Code Talker Passes Away
by Shawn McCraith '18
On October 8th the United States Marine Corps lost a valued and famous radioman of the Navajo Code Talkers, David E. Patterson. He served in the USMC during World War II, and ultimately helped win the war for the Allies. These radiomen were the best at what they did, which was decoding and sending coded messages in their native language, Dine Bizaad. Patterson served in 1943 and has been pushing through life ever since, his passing on has definitely been felt in the Navajo community. The Code Talkers played such a pivotal role in obtaining the islands in the Pacific Ocean. They are a tangible representation of why the learning and sustenance of any culture’s language is significant. He is a role model for the younger generation to push the Navajo language upon them. A Navajo Code Talker is special to the Navajo Nation because of their special missions in Japan during World War II. While he was alive, Patterson affected many people and helped in the educational decision of a fellow coworker. Not only will he be remembered as a well-known soldier but also for bowling, his Catholic faith, and the love for his family. The Catholic faith was important, and vital to David E. Patterson, just like learning the Code, it was a drive for him to learn the indecipherable code. For his duty Patterson received the silver Congressional Medal of Honor back in 2001, but it wasn’t one of his proudest moments.. Pat Patterson the son of David said to remember his father as a “funny guy.” After David finished his service as a Code Talker it left him with an interest in other languages in which when he met people from other countries he tried to speak to them in their native language. He was a protector of the Navajo language.
*Photo From Navajo Times*
by Mariah Tso '21
In the state of California there are 22 major fires burning. Central California and Santa Rosa and Napa Valley hit hard that has destroyed over 1,500 structures. At least 42 people have died due to aggressive wildfires in Northern California's Napa, Sonoma, Yuba and Mendocino counties. The fires have destroyed at least 5,700 homes and business. An estimated 100,000 people were ordered to evacuate, and early 70,000 have been allowed to return to their homes. The Sonoma police department said,“They received more than 1,700 missing person reports” caused by the fires but officials have been able to track down nearly all of those people.
Throughout the weeks the situation has started to improved and firefighters have been able to control the fires better which has allowed some of the evacuations to be done with. In Buttle County southeast of Oroville 5,800 acres were burned and only 45% are under control. This fire has destroyed about 17 structures and has damaged about 5 damaged and has threatened thousands of structures. The fires have left a lot of people homeless because of their homes burning down but even before the fires California had a housing crisis but now there are a lot more people homeless. There valuable things have been burned because of these fires some people are lucky enough to grab their values and run out. Bay Area residents have limited being outdoors they keep everything closed in the last few weeks they have noticed that high levels of pollution from the California Fires.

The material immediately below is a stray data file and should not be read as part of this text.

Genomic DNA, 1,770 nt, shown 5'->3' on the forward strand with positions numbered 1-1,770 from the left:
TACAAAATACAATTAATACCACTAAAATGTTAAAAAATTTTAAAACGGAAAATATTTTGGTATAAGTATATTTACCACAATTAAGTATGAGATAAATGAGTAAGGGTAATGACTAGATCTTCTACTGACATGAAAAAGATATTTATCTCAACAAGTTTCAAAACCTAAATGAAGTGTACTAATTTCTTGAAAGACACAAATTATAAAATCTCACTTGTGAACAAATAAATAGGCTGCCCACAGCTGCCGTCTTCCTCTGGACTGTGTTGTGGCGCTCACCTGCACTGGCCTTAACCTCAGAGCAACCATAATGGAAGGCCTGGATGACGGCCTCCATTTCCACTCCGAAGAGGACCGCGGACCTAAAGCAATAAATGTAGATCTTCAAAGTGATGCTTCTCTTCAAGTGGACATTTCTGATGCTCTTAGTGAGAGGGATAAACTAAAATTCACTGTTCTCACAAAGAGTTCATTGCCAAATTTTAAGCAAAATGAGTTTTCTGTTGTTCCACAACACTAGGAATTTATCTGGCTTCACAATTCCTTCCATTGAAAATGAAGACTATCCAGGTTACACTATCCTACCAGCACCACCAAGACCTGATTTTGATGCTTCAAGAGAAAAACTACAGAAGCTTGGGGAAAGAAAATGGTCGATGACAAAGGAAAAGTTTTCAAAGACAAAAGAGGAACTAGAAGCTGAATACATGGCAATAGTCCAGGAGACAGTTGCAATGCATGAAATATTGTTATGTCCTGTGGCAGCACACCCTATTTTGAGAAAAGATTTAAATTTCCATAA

*Photo from the LA Times*
Crafty Kids Program
by Meche Williams '19
Every Thursday, the Octavia Fellin Library hosts a program called, “Crafty Kids,” run by Henrietta Etsitty. It starts at 4:00 pm and goes until 5:30 pm, all ages are welcome and they do crafts that are centered around the event or celebration of that month. For example on Thursday the 19th, they worked on Halloween luminarias, using 2 small paper bags (one was brown and the other was white,) halloween cut outs, scissors, pencils, tape, and a tea light you can get at Family Dollar. The week before they made a tissue roll pumpkins.
Henrietta Etsitty is not a staff member at the Octavia Fellin Children’s Library but works at the Adult Octavia Fellin Library.A staff member of the children’s library approached her about running the Crafty Kids program 4 years ago. She didn’t hesitate to accept the offer. She leaves her work around 3:00 pm every Thursday and prepares the supplies and crafts, then around 4:00 pm the kids come in either with their parents or grandparents. Once they’re settled in she gives them the instructions on how to make the project, after they gather the needed materials she walks around to make sure everyone knows what they're doing or, and to see if any kids need her help.
I asked her if she enjoys her job and what the best part of it is.
Henrietta: “I do enjoy it, the best part would have to be working with the kids and being able to keep them busy by doing some fun crafts. I don’t have any kids but I have a lot of nieces and nephews.”
She is a very kind and helpful lady, who loves to spend her Thursdays at the children's library to show the kids some exciting new crafts. She loves to do the same with her sibling’s kids. Etsitty has a good and close bond with most of the parents and kids that attend, because the families keep coming back.
Last Week's Poll Results!
Last week we asked Ambush! Readers what they would do if someone stole their cheeseburger and 100% of poll takers said that they would react the same way that Anthony Frazier had.